Modifying the feed view to display an image, and altering the module to provide easy CSS access
The Podcast Suite is a useful podcasting component (plus plugin and module) for Joomla 1.0 and 1.5. As I recently deployed it on a client’s site, though, I encountered some limitations. While I’m sure these will be addressed in future releases, I decided to share some quick code modifications that others may find useful.
Continue reading “Some useful modifications to Joomla Podcast Suite”
The most annoying issue with Joomla!, despite the admirable efforts of many people involved with the project, is its tendancy to output crappy HTML. Even still, at least one of the default themes uses tables for layout, and last time I checked the RSS feeds that it spat out wouldn’t validate.
But the biggest problem is not with the core. A little bit of hacking can get around that. The bigger problem is the poorly coded extensions (plugins, components, modules). Running a website off an open-source CMS means you almost invariably are going to need to rely on 3rd party extensions, and there’s nothing inherently wrong with that.
What’s wrong is the shoddy state of Joomla’s extension landscape. Credit to the extension authors is of course due more than blame, as they’re working (generally) for free, out of goodwill. But having to re-work over the HTML generated by pretty much each and every extension–whether it’s removing tables used for layout, getting rid of deprecated elements and attributes, or just fixing plain old errors–gets tedious quickly. People should know better than to just throw
<style> tags into the middle of a document. I shouldn’t be seeing
<td align="center"> anywere.
Joomla! is, in many ways, a great CMS. One of its shortcomings, however, is that it has been slow to adopt web standards, which frequently manifests itself in annoying validation issues with generated XHTML and XML feeds. These issues are usually fairly easily overcome, but it would be nice if you didn’t have to worry about them in the first place.
The default WYSIWYG editor, for instance, seems to purposely prevent you from entering your ampersands (
& which is required for XHTML validation. The way around this is simply to use a different editor; namely, JCE, or the Joomla! Content Editor. JCE will, among other nice features, automatically appropriately encode your typed ampersands, making it easier to ensure your code validates.
One annoying “feature” I’ve encountered with JCE so far, though, is the inability to insert empty
alt attributes. Often, particularly in the case of an icon that is more than adequately explained by surrounding text, adding
alt text would actually just be at best redundant and at worst confusing to people using screenreaders. However, to validate, you have to include an empty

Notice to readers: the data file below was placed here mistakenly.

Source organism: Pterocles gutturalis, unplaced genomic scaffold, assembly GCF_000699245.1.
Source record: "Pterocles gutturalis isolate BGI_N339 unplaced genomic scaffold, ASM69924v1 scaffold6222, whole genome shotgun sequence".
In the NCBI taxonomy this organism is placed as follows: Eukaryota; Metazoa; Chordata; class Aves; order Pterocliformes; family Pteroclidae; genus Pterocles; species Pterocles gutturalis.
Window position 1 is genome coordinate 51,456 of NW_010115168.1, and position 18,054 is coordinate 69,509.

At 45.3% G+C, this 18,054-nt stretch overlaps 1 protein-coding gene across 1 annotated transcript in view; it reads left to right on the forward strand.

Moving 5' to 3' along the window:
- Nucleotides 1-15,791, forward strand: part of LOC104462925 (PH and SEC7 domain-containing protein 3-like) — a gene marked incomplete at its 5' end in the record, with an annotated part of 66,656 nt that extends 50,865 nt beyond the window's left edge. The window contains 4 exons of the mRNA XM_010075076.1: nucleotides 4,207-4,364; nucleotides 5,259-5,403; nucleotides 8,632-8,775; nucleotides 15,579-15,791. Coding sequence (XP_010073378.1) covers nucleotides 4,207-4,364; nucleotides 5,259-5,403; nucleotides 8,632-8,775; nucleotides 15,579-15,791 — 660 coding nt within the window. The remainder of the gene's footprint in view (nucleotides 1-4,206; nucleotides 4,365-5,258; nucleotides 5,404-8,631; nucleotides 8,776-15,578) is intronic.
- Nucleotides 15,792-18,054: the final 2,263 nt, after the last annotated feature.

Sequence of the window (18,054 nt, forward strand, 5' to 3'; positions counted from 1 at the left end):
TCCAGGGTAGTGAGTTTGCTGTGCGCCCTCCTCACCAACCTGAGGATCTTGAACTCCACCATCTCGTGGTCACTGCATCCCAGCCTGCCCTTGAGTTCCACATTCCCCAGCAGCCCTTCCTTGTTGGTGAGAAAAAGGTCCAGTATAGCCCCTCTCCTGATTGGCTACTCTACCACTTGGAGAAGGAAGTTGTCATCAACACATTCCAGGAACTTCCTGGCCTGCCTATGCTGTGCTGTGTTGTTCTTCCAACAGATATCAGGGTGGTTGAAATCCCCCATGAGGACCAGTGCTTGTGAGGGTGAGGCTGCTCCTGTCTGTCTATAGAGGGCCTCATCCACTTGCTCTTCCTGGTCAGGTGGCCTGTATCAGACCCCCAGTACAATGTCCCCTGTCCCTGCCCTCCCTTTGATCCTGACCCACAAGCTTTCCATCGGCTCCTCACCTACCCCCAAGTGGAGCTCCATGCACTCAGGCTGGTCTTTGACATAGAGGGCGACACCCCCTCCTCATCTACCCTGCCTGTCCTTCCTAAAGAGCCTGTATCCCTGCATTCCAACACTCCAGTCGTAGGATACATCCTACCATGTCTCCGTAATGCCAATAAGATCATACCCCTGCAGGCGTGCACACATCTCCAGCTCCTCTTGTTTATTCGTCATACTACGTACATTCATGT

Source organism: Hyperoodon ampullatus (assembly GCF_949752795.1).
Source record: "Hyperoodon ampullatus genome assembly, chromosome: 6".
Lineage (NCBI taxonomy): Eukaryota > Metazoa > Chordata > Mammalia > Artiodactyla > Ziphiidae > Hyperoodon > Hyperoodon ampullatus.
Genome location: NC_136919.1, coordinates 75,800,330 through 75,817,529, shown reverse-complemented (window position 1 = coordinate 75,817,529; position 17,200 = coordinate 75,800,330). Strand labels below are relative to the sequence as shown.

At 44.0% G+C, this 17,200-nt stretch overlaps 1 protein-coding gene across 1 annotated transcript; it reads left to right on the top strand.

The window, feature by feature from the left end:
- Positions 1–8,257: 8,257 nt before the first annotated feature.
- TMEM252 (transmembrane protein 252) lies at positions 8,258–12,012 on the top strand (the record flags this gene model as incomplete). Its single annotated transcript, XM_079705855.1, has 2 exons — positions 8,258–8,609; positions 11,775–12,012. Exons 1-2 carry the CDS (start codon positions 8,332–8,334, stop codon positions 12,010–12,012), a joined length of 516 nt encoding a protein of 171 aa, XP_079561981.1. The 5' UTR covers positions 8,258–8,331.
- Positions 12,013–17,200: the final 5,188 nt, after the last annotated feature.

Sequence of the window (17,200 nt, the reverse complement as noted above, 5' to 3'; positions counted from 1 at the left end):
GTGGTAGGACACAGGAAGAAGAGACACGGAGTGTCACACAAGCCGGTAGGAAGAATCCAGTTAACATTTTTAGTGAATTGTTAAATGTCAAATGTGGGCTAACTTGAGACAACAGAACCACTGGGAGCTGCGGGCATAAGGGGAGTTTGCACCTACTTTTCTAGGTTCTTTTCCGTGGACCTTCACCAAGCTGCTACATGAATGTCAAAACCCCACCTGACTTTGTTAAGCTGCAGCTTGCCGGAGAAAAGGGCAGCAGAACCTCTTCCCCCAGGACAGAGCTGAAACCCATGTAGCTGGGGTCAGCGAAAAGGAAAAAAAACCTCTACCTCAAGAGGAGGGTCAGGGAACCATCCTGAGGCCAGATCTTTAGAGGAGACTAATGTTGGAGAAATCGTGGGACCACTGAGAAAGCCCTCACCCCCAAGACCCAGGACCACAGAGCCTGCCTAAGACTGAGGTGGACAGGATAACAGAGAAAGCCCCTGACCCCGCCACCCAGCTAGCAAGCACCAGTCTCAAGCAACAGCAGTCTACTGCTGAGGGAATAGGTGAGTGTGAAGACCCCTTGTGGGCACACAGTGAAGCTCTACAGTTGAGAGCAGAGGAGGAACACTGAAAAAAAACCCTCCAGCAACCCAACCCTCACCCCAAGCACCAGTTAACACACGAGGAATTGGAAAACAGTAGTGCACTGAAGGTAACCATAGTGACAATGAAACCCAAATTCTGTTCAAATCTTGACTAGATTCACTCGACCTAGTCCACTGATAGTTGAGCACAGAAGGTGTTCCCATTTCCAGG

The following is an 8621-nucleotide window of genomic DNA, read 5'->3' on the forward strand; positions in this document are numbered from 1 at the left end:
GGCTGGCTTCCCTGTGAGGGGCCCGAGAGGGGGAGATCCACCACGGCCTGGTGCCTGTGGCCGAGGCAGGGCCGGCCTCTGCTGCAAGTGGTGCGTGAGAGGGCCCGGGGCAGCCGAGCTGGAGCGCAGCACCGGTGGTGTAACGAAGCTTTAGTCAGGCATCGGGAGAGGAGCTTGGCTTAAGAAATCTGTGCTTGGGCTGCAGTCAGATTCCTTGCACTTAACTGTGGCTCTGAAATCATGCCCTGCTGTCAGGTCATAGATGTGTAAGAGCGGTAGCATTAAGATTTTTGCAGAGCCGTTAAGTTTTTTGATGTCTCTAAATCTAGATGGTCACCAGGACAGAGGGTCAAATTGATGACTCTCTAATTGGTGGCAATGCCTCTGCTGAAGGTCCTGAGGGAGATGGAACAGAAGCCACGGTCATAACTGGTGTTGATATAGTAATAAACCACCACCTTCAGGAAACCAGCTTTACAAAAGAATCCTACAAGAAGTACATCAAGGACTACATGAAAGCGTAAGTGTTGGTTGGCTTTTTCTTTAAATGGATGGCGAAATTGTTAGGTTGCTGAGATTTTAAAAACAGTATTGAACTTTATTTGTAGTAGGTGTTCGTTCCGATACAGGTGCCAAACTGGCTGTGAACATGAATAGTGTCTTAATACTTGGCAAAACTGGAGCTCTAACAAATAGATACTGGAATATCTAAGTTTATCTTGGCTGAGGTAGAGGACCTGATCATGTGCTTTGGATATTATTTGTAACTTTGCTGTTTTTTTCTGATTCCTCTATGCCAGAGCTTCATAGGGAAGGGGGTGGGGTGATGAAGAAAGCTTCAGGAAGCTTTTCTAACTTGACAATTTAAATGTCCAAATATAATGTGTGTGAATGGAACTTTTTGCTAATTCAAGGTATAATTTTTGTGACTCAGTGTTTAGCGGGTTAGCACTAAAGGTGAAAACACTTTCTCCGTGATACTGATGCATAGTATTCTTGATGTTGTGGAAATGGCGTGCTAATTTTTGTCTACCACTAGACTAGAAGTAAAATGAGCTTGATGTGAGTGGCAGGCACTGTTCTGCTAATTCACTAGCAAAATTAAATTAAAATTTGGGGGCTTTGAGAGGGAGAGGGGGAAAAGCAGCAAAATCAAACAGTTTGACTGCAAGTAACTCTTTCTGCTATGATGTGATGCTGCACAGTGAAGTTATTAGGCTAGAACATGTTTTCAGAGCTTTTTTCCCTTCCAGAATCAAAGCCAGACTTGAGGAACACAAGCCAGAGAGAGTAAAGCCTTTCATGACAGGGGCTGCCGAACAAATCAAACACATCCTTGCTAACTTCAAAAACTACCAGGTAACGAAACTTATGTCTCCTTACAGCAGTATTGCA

alt attribute (
alt=""). JCE doesn’t seem to like this, and will strip your empy
alt attribute. I’m sure there is a relatively simple hack to circumvent this.
For those searching for a free, feature-rich and easily-extensible Content Management System (CMS), WordPress is not to be overlooked. Not only is there a growing “literature” of blog posts and tutorials on how to use WordPress as a CMS, but the core developers seem to recognize WordPress’s suitability for this role and are continually providing further enhancements that make it easier to use WordPress in this way. And if there is some CMS-like functionality you need from WordPress but can’t get it with a plain ol’ vanilla install, there is a wealth of well-coded and reliable plugins among which you are likely to find a solution.
One powerful reason to make wordpress your CMS of choice is its ease of use. While Joomla!, Drupal and the like are all excellent CMSs, none of them prioritize simplicity to the same degree that WordPress does. This isn’t as much of a criticism as it sounds like–there is an inevitable trade-off between the available features and power of a piece of software and its out-of-the-box, so-easy-your-dog-could-do-it usability. WordPress is a platform for the unwashed blogging masses, while Joomla! and Drupal are fully-fledged CMSs that compare favourably with any enterprise-level solution you’d pay thousands of dollars for. Each understands its user-base and its niche and guides software development accordingly.
But in addition to being suitable for the masses, WordPress is a great choice if you’re doing a website for a client who either is a) not as comfortable with new technology; or b) has little time and is someone for whom the need to learn how to navigate a complicated CMS admin panel will be a significant barrier to actually using it. You can easily teach someone the WordPress “basics and then some” in an hour, which means satisfaction both for the client and for you (imagine all the support email questions you *won’t* be getting!).
That’s it for the first part of this mini-series. In the next post, I’ll dig in to some more technical issues and look at how recent advancements in the WordPress platform are increasingly making it a viable CMS solution.